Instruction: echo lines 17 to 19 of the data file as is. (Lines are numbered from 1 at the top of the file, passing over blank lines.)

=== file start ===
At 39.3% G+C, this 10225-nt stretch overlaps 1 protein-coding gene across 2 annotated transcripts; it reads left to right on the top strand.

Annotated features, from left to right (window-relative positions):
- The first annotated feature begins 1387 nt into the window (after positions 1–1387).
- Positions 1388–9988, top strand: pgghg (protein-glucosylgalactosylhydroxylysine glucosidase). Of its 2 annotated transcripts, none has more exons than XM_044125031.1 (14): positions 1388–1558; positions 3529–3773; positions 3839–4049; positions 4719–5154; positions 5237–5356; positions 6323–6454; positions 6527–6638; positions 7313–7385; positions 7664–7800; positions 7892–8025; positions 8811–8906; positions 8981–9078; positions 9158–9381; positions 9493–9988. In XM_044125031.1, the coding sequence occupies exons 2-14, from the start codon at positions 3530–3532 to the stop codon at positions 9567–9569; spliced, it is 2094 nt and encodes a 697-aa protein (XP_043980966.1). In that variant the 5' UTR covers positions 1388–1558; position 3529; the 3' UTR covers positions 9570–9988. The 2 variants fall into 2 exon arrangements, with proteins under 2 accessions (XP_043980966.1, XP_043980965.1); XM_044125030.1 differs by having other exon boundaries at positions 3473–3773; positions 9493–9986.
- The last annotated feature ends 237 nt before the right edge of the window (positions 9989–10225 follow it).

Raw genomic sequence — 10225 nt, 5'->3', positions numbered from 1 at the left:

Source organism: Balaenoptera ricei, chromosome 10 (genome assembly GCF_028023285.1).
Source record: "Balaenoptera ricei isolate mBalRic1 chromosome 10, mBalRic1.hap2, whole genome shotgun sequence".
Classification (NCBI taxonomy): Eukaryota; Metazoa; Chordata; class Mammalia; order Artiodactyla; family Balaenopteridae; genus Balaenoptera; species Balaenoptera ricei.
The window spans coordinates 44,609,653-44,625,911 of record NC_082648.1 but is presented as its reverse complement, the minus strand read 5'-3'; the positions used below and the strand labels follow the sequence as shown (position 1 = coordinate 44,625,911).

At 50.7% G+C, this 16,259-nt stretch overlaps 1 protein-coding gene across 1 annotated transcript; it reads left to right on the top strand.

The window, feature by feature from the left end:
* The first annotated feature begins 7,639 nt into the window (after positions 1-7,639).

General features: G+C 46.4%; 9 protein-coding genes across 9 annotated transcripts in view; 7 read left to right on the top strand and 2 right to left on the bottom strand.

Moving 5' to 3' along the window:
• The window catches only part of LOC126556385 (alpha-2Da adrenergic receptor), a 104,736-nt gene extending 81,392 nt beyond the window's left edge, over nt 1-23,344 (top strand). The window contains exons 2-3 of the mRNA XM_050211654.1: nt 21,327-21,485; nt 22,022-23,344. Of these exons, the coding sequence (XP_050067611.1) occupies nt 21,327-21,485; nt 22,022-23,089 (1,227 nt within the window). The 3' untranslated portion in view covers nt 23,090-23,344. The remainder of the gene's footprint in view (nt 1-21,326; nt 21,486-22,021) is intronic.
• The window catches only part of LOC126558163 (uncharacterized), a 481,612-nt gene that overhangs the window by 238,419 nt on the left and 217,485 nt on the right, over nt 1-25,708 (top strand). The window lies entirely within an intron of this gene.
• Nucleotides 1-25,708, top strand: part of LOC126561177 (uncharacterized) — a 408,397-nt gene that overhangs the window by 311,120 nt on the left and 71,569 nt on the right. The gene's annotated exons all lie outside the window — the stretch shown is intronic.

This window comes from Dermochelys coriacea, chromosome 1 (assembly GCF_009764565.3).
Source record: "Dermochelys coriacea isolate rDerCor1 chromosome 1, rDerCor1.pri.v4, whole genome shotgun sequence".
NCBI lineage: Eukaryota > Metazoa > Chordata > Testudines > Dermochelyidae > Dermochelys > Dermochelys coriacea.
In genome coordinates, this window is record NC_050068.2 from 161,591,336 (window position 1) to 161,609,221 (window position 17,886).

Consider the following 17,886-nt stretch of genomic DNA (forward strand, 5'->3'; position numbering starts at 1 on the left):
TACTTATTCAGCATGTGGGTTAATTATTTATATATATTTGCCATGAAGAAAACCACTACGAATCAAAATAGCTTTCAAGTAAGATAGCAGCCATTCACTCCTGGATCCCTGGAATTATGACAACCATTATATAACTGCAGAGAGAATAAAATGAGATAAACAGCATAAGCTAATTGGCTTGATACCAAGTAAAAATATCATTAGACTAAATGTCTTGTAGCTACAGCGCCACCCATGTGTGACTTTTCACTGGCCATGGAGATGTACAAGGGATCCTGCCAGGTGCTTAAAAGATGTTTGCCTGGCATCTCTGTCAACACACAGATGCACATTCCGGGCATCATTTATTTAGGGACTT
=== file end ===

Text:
• The window catches only part of LOC126558163 (uncharacterized), a 481,612-nt gene that overhangs the window by 238,419 nt on the left and 217,485 nt on the right, over nt 1-25,708 (top strand). The window lies entirely within an intron of this gene.
• Nucleotides 1-25,708, top strand: part of LOC126561177 (uncharacterized) — a 408,397-nt gene that overhangs the window by 311,120 nt on the left and 71,569 nt on the right. The gene's annotated exons all lie outside the window — the stretch shown is intronic.

This window comes from Dermochelys coriacea, chromosome 1 (assembly GCF_009764565.3).